Florida hopes to avoid letdown following late-season surge

Updated Mar. 4, 2020 6:39 p.m. ET

GAINESVILLE, Fla. (AP) — Florida spent the last two weeks piecing together a solid NCAA Tournament resume. Vanderbilt and Georgia could tear it apart.

After winning a season-high four straight, including road victories over Alabama and then-No. 13 LSU, the Gators (16-11, 8-6 Southeastern Conference) now face the last two teams in the Southeastern Conference standings. They are games Florida simply can't afford to lose.

The two-game stretch begins Wednesday night at Vanderbilt (9-18, 0-14), where the Gators have dropped four in a row.

No one on Florida's roster has experienced a victory at Memorial Gym in Nashville, Tennessee.

Coach Mike White has dealt with even more futility there. He is 0-9 at Vanderbilt, including 0-2 as a player at Mississippi (1995-99), 0-4 as an assistant coach with the Rebels (2004-11) and 0-3 as Florida's head coach.

"We've made it very clear that we've struggled to find a lot of success at Vanderbilt," White said Tuesday. "Not many fond memories up there. It's a unique place to play. It's a hard place to play. Hopefully we can find some success at some point."

It probably needs to happen now.


Florida's sluggish start mandated its late-season surge.

The Gators were up and down early, teetering between average and awful at times. Senior Jalen Hudson struggled to find any consistency, forward Keith Stone was lost for the season to a knee injury and Florida was one of the most one-dimensional teams in the league. If the Gators didn't make 3-pointers, they were pretty much doomed.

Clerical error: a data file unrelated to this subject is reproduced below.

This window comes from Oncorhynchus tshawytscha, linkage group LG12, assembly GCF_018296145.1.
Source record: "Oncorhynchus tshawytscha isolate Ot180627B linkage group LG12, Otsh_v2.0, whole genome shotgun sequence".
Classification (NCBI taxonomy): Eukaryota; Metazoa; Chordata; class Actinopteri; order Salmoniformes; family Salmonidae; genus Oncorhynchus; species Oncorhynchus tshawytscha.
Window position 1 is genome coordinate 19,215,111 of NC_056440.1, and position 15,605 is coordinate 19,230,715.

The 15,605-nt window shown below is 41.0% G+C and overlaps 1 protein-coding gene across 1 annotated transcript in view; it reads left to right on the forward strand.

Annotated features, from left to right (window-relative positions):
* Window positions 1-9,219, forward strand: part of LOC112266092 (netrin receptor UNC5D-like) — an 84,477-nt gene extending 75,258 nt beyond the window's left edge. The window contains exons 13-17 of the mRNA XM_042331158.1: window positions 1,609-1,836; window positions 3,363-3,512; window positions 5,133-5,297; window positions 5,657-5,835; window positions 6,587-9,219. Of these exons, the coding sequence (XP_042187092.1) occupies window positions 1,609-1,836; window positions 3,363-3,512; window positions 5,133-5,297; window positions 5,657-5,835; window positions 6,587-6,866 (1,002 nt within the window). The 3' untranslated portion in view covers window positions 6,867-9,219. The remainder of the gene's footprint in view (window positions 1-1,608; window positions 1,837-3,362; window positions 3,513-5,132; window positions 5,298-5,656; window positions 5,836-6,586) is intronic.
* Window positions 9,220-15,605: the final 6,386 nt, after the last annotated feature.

But White has done arguably his best coaching job by getting more out of a flawed team.

Hudson found his groove off the bench, scoring in double figures in four of the last five games. Fellow senior KeVaughn Allen stepped up, doing more to get to the free-throw line and averaging nearly 16 points a game since early January. Florida's three freshmen starters — Keyontae Johnson, Noah Locke and Andrew Nembhard — no longer look like newcomers.

And redshirt freshman Isaiah Stokes might be the team's most pleasant surprise.

A skilled forward who played sparingly early in the season because of conditioning issues that contributed to knee pain, Stokes has lost about 20 pounds in recent weeks and was on the court a career-high 18 minutes against Missouri on Saturday.

"I think he simply said, 'I want to be able to help this team and I'm going to stop waiting for next year,'" White said. "It's always been a challenge: 'Why are we talking about what we're going to do next summer to lose all this weight? How about let's do it starting today?' ... Nothing changed other than he changed. He made a grown-man, mature decision to up his commitment level. He and us are benefiting from it."

Stokes said Stone's season-ending injury prompted him to crank up his workouts and dial down his eating.

"I definitely wish I should have done this back in the summer," Stokes said. "I'm glad I'm finally progressing now. ... I feel like teams have to play us honest now and just can't guard the 3-point line."

The bottom line is Florida looks little like the team that opened the season with a 21-point loss at rival Florida State or the one that slipped to 12-11 two weeks ago and looked destined for the NIT.

Nonetheless, the modest turnaround could be all for naught if the Gators falter against Vanderbilt or Georgia (10-17, 1-13).

"I'm not talking about any noise with our guys. Period," White said. "We can't allow any of that stuff to creep in because it will take away from the jobs in front of us that we got to accomplish."


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